“Do you see this paper, Señorita Ramona?” she asked, holding it up. Ramona bowed her head. “This was written by my sister, the Señora Ortegna, who adopted you and gave you her name. These were her final instructions to me, in regard to the disposition to be made of the property she left to you.”
Ramona’s lips parted. She leaned forward, breathless, listening, while the Señora read sentence after sentence. All the pent-up pain, wonder, fear of her childhood and her girlhood, as to the mystery of her birth, swept over her anew, now. Like one hearkening 177 for life or death, she listened. She forgot Alessandro. She did not look at the jewels. Her eyes never left the Señora’s face. At the close of the reading, the Señora said sternly, “You see, now, that my sister left to me the entire disposition of everything belonging to you.”
“But it hasn’t said who was my mother,” cried Ramona. “Is that all there is in the paper?”
The Señora looked stupefied. Was the girl feigning? Did she care nothing that all these jewels, almost a little fortune, were to be lost to her forever?
“Who was your mother?” she exclaimed, scornfully. “There was no need to write that down. Your mother was an Indian. Everybody knew that!”
At the word “Indian,” Ramona gave a low cry.
The Señora misunderstood it. “Ay,” she said, “a low, common Indian. I told my sister, when she took you, the Indian blood in your veins would show some day; and now it has come true.”
Ramona’s cheeks were scarlet. Her eyes flashed. “Yes, Señora Moreno,” she said, springing to her feet; “the Indian blood in my veins shows to-day. I understand many things I never understood before. Was it because I was an Indian that you have always hated me?”
“You are not an Indian, and I have never hated you,” interrupted the Señora.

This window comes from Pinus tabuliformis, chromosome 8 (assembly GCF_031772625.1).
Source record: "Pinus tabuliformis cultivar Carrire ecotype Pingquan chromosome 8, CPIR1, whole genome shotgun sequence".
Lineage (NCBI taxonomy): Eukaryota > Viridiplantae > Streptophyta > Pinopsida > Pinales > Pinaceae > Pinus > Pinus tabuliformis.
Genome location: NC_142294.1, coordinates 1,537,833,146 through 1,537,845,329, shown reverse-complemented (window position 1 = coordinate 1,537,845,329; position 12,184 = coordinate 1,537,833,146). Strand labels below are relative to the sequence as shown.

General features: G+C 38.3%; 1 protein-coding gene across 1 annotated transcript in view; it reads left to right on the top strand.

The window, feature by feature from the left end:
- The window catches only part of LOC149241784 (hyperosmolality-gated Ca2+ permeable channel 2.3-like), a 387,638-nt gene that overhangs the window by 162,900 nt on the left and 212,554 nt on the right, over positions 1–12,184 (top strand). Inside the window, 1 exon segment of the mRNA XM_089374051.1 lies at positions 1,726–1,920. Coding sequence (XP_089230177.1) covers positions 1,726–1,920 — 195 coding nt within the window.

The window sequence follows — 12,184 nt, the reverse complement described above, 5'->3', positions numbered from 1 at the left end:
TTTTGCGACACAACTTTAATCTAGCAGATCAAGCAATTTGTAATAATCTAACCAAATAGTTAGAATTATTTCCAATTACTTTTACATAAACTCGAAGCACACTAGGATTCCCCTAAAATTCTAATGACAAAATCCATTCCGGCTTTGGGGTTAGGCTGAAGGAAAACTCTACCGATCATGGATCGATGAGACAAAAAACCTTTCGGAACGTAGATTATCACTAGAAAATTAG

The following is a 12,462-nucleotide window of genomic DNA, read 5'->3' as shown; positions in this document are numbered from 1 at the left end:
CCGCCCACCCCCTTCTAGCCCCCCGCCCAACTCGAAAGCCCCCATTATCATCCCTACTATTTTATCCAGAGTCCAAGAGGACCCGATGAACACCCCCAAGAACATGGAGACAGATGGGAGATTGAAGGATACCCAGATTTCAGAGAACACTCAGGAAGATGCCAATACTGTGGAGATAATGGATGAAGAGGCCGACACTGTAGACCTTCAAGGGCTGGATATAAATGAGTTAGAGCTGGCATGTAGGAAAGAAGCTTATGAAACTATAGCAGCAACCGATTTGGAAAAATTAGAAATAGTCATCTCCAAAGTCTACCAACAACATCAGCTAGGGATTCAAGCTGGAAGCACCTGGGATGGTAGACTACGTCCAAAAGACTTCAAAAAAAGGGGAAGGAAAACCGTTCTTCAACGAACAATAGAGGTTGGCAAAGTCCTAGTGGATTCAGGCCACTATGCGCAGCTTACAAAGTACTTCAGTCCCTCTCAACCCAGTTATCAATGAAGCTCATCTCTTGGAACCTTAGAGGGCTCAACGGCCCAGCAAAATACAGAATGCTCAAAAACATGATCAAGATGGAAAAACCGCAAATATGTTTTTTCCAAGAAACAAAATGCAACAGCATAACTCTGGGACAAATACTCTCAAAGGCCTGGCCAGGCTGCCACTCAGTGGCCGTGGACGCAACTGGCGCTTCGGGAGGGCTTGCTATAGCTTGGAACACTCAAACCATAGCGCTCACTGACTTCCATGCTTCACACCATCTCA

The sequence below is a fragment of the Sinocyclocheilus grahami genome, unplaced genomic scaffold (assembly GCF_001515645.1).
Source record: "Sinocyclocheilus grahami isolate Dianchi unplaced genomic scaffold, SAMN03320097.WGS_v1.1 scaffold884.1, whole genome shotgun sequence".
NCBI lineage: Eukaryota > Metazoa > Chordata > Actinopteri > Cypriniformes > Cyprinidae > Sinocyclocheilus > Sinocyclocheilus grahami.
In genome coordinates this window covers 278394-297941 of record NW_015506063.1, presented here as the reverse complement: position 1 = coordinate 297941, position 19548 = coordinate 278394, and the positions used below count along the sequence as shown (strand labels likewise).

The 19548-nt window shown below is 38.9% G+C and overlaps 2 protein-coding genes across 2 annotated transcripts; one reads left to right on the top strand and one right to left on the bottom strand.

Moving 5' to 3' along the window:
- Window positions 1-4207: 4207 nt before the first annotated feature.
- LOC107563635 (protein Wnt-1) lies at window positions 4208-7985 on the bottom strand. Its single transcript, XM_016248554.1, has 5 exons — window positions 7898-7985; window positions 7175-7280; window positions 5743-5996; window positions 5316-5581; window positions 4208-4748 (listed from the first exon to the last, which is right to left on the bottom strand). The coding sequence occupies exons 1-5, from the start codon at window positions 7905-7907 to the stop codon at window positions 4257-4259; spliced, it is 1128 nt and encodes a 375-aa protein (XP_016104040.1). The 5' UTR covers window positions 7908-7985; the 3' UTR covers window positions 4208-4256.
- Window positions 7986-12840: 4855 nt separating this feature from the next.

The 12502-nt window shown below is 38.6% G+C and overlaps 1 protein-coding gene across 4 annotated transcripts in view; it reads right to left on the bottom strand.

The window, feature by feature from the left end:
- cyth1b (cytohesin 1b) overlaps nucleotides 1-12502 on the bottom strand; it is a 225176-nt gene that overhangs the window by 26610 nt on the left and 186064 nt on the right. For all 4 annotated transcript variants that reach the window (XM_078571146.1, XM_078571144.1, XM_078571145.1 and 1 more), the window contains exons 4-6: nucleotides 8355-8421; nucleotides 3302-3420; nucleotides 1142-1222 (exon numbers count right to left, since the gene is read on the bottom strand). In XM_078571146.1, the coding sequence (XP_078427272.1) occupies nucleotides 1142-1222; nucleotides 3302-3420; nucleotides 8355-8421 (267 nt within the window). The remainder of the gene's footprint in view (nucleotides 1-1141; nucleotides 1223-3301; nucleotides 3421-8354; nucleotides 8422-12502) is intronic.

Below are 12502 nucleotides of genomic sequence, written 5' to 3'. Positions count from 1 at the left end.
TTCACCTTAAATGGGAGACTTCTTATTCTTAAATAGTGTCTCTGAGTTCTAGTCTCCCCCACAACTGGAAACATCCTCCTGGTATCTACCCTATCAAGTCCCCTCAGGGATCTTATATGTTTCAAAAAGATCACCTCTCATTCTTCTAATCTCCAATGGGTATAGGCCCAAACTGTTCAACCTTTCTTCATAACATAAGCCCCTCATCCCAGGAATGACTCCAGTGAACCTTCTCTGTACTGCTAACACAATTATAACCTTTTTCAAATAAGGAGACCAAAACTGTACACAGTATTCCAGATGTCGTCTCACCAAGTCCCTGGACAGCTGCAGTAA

Ramona heeded her not, but went on, more and more impetuously. “And if I am an Indian, why do you object to my marrying Alessandro? Oh, I am glad I am an Indian! I am of his people. He will be glad!” The words poured like a torrent out of her lips. In her excitement she came closer and closer to the Señora. “You are a cruel woman,” she said. “I did not know it before; but now I do. If you knew I was an Indian, you had no reason to treat 178 me so shamefully as you did last night, when you saw me with Alessandro. You have always hated me. Is my mother alive? Where does she live? Tell me; and I will go to her to-day. Tell me! She will be glad that Alessandro loves me!”
It was a cruel look, indeed, and a crueller tone, with which the Señora answered: “I have not the least idea who your mother was, or if she is still alive. Nobody ever knew anything about her,—some low, vicious creature, that your father married when he was out of his senses, as you are now, when you talk of marrying Alessandro!”
“He married her, then?” asked Ramona, with emphasis. “How know you that, Señora Moreno?”
“He told my sister so,” replied the Señora, reluctantly. She grudged the girl even this much of consolation.
“What was his name?” asked Ramona.